Mr. Hansen said, "we need to be more careful in describing the hurricane story than he is."The actual quote:
"We need to be more careful in describing the hurricane story than he is," Dr. Hansen said of Mr. Gore. "On the other hand," Dr. Hansen said, "he has the bottom line right: most storms, at least those driven by the latent heat of vaporization, will tend to be stronger, or have the potential to be stronger, in a warmer climate."But it gets better! Another Hansen quote:
The reader might assume that I have long been close to Gore, since I testified before his Senate committee in 1989 and participated in scientific "roundtable" discussions in his Senate office. In fact, Gore was displeased when I declined to provide him with images of increasing drought generated by a computer model of climate change. (I didn't trust the model's estimates of precipitation.) After Clinton and Gore were elected, I declined a suggestion from the White House to write a rebuttal to a New York Times Op-Ed article that played down global warming and criticized the Vice President. I did not hear from Gore for more than a decade, until January of this year, when he asked me to critically assess his slide show. When we met, he said that he "wanted to apologize," but, without letting him explain what he was apologizing for, I said, "Your insight was better than mine."Hell, some days I almost feel good about our chances. They can't win without lying, and they can't even get their lies to stick.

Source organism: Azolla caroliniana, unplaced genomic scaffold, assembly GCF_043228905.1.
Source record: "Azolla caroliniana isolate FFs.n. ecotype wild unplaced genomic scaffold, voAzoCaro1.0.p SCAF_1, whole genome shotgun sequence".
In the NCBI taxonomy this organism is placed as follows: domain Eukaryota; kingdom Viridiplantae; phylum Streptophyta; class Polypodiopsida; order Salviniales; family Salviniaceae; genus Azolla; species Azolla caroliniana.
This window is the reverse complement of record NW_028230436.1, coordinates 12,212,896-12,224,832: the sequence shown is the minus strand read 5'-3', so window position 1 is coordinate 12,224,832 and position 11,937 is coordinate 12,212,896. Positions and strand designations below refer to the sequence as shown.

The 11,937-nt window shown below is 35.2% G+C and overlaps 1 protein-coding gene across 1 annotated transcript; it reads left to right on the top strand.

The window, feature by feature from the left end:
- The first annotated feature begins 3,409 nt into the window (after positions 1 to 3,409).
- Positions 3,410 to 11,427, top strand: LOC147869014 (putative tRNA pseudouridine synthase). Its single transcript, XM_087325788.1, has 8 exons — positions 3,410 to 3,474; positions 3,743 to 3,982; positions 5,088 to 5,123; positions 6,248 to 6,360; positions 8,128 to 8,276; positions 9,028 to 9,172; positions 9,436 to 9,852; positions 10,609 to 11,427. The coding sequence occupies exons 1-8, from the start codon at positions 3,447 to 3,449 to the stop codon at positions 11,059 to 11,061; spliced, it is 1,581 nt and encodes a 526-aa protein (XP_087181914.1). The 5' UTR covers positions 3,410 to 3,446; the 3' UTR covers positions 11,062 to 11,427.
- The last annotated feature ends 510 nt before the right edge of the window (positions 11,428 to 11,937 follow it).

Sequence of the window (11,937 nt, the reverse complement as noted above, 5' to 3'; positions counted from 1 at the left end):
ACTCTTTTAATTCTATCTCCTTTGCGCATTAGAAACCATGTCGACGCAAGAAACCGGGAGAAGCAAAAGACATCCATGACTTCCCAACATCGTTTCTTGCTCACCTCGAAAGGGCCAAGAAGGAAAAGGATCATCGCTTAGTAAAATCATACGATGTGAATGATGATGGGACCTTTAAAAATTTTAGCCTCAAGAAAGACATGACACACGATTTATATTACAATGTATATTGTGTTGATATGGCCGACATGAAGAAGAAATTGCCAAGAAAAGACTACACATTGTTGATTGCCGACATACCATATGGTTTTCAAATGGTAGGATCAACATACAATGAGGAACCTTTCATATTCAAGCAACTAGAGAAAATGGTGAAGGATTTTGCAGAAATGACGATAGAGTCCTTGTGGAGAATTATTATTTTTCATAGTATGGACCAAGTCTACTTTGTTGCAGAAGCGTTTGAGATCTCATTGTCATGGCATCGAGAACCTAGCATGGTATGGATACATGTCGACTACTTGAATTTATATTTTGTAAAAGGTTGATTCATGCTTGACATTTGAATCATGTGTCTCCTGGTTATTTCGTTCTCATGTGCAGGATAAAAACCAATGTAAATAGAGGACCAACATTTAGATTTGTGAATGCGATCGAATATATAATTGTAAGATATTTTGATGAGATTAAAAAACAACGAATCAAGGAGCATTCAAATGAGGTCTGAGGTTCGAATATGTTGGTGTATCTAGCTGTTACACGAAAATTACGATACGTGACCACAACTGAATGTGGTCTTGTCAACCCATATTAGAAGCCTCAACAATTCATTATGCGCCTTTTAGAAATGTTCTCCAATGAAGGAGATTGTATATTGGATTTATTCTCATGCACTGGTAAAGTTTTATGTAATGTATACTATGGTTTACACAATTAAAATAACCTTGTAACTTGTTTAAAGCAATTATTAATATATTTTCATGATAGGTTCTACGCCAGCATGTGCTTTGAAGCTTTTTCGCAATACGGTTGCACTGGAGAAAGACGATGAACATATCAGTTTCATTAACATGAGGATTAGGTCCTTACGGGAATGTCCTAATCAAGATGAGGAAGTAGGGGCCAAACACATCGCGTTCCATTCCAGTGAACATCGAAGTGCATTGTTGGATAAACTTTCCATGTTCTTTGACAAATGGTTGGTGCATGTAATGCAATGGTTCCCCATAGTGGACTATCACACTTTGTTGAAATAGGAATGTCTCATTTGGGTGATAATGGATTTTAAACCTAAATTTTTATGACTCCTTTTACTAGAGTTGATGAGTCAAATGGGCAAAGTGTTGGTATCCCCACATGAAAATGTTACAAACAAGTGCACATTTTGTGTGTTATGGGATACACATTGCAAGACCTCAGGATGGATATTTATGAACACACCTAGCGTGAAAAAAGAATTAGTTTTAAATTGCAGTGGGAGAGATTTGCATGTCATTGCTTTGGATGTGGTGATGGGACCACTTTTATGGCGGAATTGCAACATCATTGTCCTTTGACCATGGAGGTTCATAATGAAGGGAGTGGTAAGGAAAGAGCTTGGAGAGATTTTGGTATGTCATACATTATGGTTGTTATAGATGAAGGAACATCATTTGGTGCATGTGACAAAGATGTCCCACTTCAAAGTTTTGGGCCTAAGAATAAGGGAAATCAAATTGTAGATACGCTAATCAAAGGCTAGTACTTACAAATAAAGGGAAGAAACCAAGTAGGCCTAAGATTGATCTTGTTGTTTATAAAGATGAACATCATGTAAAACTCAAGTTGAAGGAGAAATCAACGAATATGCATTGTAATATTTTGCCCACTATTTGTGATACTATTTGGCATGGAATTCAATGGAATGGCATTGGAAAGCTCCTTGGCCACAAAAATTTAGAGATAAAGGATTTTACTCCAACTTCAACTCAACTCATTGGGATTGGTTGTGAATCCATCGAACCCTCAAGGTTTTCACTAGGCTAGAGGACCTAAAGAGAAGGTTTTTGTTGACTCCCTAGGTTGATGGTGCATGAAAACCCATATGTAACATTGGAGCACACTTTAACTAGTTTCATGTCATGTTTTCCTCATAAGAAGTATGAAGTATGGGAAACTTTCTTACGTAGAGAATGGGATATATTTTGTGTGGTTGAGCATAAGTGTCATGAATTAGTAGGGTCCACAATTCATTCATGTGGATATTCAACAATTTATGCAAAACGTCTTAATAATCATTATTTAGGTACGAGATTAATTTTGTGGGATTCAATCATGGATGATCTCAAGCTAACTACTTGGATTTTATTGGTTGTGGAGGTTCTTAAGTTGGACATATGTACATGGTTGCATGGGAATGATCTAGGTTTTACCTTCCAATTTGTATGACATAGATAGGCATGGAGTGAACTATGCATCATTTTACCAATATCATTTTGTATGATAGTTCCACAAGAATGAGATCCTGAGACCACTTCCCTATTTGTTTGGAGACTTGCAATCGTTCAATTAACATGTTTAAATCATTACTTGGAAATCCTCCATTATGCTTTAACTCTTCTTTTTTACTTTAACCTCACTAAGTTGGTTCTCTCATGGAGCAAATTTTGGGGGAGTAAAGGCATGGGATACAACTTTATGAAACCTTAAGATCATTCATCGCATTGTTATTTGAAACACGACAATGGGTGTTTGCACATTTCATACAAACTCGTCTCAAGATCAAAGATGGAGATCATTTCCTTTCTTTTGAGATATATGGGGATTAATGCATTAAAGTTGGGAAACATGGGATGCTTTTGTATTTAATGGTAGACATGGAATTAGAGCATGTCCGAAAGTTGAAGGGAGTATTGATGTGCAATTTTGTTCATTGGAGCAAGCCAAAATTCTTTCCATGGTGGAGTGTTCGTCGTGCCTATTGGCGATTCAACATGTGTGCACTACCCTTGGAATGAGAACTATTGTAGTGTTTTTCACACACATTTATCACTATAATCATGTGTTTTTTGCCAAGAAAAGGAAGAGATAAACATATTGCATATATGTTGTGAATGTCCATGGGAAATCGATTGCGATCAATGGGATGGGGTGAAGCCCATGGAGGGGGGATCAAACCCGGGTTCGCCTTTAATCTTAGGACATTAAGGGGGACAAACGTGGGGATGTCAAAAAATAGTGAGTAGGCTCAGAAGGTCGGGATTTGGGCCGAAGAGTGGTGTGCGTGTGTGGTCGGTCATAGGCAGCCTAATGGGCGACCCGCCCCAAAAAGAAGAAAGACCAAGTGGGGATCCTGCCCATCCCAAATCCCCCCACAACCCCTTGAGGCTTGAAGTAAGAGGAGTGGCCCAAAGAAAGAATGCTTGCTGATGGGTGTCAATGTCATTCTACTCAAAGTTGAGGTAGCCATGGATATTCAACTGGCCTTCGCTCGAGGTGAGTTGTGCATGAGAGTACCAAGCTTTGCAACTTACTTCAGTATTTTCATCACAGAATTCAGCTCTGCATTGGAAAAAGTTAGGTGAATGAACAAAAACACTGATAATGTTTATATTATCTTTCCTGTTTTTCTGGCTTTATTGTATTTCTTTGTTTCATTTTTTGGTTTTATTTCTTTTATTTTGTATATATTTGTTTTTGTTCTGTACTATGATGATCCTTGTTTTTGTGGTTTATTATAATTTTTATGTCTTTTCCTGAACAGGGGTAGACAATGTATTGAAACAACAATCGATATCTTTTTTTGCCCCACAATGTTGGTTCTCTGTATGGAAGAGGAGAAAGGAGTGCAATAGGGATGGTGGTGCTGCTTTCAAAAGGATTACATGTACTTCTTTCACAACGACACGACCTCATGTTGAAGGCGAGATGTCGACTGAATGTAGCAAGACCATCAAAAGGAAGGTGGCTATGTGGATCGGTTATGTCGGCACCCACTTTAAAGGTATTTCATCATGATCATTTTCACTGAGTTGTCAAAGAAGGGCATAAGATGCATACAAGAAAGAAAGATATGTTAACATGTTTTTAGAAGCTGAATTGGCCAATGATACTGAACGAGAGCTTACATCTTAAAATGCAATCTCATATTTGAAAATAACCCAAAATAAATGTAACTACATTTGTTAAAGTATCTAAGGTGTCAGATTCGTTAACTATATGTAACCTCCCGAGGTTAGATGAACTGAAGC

Indeed, Gore was prescient. For decades he has maintained that the Earth was teetering in the balance, even when doing so subjected him to ridicule from other politicians and cost him votes. By telling the story of climate change with striking clarity in both his book and movie, Al Gore may have done for global warming what Silent Spring did for pesticides. He will be attacked, but the public will have the information needed to distinguish our long-term well-being from short-term special interests.